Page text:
convergence of the eyes, accomodation of the lens (PNS), constriction of the pupil (PNS)
Which 2 CNs operate together to hold images stable on the retina?
What system used during brief or rapid head movement?
vestibular system
What system used during sustained or slow head movement?
optokinetic system
What is optokinetic nystagmus composed of?
a pursuit eye movement to track the moving environment and then reset w/ a fast saccade
How long does the optokinetic system maintain its affect?
until the field of vision stops moving
What acts as a back-up to the VOR?
optokinetic system
Lateral axon motor axons terminate?
on lateral groups of ventral horn motor neurons and interneurons
Lateral motor systems control movement of?
extremities - arms, legs, feet, hands
What are the two tracts in the lateral motor system
lateral corticospinal tract and rubrospinal tract
Rubrospinal tract?
Increasese flexor tone in the upper extremities
Both lateral motor tracts provide for?
rapid, dexterous movements at individual joints or digits
Lesion in lateral motor system first leads to? Then to?
weakness; hyperreflexia (spasticity)
If LMNs are gone completely then you get?
How many "AL" inputs are there for the extremities?
single input
LMNs more medial run the?
LMNs more lateral run the?
Why are you not worried about trunk paralysis clinically?
medial motor systems go bilateral to innervate the trunk
Medial motor pathways synapse on?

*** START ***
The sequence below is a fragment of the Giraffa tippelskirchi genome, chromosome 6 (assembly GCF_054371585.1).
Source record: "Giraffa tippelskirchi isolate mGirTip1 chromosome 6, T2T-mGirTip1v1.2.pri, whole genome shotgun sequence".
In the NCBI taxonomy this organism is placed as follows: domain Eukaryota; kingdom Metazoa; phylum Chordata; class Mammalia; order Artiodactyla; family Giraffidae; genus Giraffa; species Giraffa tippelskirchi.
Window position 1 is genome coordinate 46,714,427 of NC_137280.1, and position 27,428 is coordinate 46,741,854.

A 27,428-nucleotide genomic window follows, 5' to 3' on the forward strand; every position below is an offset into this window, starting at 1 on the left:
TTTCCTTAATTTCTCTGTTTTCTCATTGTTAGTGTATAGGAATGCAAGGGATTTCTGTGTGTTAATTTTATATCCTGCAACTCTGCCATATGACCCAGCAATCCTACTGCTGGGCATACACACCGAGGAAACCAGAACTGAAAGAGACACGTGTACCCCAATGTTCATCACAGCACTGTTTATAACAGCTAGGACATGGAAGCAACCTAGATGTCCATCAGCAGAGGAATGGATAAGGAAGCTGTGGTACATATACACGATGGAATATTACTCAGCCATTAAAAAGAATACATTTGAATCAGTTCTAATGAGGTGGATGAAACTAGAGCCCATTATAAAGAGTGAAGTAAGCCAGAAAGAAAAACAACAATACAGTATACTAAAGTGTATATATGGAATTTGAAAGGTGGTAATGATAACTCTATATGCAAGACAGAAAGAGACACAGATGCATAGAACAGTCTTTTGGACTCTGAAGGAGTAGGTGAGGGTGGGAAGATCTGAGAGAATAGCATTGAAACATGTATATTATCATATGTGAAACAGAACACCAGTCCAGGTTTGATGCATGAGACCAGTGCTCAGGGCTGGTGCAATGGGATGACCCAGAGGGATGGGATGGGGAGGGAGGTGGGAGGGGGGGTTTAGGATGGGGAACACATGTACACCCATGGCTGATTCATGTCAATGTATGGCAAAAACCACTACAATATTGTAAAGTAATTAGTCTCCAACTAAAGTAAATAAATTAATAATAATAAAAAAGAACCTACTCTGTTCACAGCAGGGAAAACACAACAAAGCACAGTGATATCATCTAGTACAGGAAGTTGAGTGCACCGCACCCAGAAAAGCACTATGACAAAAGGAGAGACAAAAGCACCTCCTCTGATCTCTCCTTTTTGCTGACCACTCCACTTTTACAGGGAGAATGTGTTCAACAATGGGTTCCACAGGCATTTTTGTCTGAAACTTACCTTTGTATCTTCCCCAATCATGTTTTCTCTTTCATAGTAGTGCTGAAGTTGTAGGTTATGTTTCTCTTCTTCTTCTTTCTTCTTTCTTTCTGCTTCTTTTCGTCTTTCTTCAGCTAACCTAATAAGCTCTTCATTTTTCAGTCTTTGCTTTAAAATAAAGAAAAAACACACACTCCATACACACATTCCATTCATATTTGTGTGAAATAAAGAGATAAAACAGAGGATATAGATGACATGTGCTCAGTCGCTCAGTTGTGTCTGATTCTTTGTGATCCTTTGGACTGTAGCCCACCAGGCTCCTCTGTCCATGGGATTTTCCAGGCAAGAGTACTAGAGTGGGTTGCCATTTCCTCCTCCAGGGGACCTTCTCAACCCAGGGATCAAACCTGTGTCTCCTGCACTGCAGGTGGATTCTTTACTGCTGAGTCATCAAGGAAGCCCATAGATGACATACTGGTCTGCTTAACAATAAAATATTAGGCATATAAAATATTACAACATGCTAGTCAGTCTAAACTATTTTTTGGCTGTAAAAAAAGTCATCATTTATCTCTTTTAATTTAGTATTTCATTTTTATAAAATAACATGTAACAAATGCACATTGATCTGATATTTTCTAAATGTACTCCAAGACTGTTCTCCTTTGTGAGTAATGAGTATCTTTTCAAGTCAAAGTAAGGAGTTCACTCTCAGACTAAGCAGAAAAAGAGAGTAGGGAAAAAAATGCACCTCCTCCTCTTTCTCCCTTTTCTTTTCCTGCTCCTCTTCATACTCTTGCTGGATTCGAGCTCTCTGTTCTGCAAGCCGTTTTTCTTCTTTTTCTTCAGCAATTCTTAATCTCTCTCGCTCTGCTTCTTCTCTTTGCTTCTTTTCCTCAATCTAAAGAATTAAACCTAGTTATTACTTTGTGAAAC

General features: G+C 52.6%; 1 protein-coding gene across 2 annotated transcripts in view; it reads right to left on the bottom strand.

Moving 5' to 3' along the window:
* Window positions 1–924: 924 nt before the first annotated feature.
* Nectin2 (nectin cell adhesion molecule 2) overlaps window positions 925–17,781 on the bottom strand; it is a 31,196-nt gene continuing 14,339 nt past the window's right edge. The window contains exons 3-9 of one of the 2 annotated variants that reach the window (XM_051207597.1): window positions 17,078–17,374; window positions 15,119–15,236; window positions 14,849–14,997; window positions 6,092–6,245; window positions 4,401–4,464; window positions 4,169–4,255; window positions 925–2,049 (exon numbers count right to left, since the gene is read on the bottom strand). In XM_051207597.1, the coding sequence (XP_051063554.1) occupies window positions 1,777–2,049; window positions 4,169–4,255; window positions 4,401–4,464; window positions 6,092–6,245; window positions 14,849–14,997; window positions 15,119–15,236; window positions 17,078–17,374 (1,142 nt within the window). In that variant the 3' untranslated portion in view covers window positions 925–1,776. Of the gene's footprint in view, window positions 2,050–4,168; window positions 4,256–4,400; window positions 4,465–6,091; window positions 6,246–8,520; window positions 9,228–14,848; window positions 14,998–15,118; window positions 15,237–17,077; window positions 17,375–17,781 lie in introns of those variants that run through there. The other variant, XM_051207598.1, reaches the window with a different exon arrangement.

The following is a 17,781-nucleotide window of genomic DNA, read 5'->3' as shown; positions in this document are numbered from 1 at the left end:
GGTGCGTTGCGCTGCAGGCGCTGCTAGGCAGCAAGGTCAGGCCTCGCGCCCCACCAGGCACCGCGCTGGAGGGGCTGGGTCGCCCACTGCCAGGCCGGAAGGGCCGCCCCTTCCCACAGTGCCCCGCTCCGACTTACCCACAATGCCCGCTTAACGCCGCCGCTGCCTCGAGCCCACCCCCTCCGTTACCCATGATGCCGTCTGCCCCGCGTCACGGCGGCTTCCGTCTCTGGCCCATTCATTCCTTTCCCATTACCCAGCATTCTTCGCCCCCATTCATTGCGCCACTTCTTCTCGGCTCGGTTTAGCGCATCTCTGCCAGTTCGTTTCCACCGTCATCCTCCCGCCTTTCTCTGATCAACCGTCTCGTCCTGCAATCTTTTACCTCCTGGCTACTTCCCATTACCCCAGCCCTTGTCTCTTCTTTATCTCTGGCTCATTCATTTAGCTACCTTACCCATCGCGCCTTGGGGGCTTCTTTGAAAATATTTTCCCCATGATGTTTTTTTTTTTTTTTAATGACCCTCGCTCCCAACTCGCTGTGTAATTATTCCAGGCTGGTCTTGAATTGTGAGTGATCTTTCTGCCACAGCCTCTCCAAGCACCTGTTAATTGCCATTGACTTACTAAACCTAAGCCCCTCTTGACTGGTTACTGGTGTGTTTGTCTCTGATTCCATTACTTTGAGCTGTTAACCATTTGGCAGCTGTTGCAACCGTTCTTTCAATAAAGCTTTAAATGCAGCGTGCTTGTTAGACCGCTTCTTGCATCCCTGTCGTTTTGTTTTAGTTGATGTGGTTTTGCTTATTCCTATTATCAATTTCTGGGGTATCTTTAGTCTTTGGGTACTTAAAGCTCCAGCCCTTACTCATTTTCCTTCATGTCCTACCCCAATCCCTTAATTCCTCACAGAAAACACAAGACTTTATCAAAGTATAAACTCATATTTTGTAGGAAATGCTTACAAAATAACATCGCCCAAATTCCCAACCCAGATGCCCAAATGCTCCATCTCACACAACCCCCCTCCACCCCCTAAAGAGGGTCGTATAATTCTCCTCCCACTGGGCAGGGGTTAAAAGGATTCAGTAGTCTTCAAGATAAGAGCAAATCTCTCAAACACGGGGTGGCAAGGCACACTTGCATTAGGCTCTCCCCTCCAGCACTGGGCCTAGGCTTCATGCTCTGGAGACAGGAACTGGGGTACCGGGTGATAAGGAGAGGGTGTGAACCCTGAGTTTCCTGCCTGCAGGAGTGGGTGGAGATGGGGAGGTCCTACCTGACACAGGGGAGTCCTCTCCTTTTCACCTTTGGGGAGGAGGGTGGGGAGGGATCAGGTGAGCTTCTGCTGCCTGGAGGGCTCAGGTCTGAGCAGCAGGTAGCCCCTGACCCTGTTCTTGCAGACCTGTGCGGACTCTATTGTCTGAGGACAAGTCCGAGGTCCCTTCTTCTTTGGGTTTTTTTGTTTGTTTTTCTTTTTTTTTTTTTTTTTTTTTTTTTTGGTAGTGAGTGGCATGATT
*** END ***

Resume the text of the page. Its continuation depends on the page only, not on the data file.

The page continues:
medial ventral horn motor neurons and interneurons
Medial motor system controls movements of the?
trunk; axial and girdle muscles
Axial and girdle muscles involved in?
postural tone, balance, orientating movements of the head and neck, automatic gait-related movements
Medial motor systems descend?
ipsilaterally and terminate on interneurons; some of whose axons cross the ventral commissure
Medial motor systems influence axial musculature?
What are the 4 tracts in the medial motor system?
anterior(ventral) corticospinal tract, vestibulospinal tract, reticulospinal tract, tectospinal tract
Anterior corticospinal tract controls?
doesn't cross midline; bilateral control of axial and girth muscles
Lateral vestibulospinal tract runs?
length of spinal cord; controls extensor tone
Medial vestibulospinal tract runs?
ends at cervical cord level; controls head and neck muscles
Reticulospinal tract controls?
automatic posture and gait movements
Tectospinal tract controls?
ends in the cervical cord; provides coordination of head and eye movement
Paresis means?
-plegia means?
no movement
Paralysis means?
no movement
Palsy means?
can mean weakness or no movement
Hemi- means?
one side of body
Para- means?
both legs
Mono- means?
one limb
Di- means?
both sides of body equally affected
Quadri- or tetra- means?
all four limbs
Hemisection of spinal cord can cause?
Brown-Sequard syndrome
Brown-Sequard syndrome causes?
ipsilateral UMN signs; ipsilateral loss of vibration, proprioception, joint position, fine touch; contralateral loss of pain, temperature, itch, and crude touch
An anterior spinal artery infarct can damage what pathway?
anterolateral pathways and ventral horn cells
Damage of anterolateral pathway causes?
no pain and temperature sensation below the lesion bilaterally
What water-soluble vitamin is required for myelin formation
vitamin B12 cobalamine
Lack of intrinsic factor causes?
pernicious anemia; also causes tingling and numbness of hands and feet
Paresthesia is?
What fat soluble vitamin is important for neural tissue?
vitamin E
Which has greater degeneration of myelin?
dorsal column degeneration greater than corticospinal tract degeneration
What occurs w/ degeneration of cerebral white matter?
What is infectious myelitis?
inflammation of the spinal cord
Infectious myelitis includes?
HIV, Lyme disease, tertiary syphilis, and poliomyelitis
Inflammatory myelitis includes?
MS, Lupus, postinfectious myelitis
Poliomyelitis affects?
affects "AL"
Amyotrophic lateral sclerosis (ALS) affects?
can affect LMNs and UMNs
Lou Gehrig's Disease is a disease of?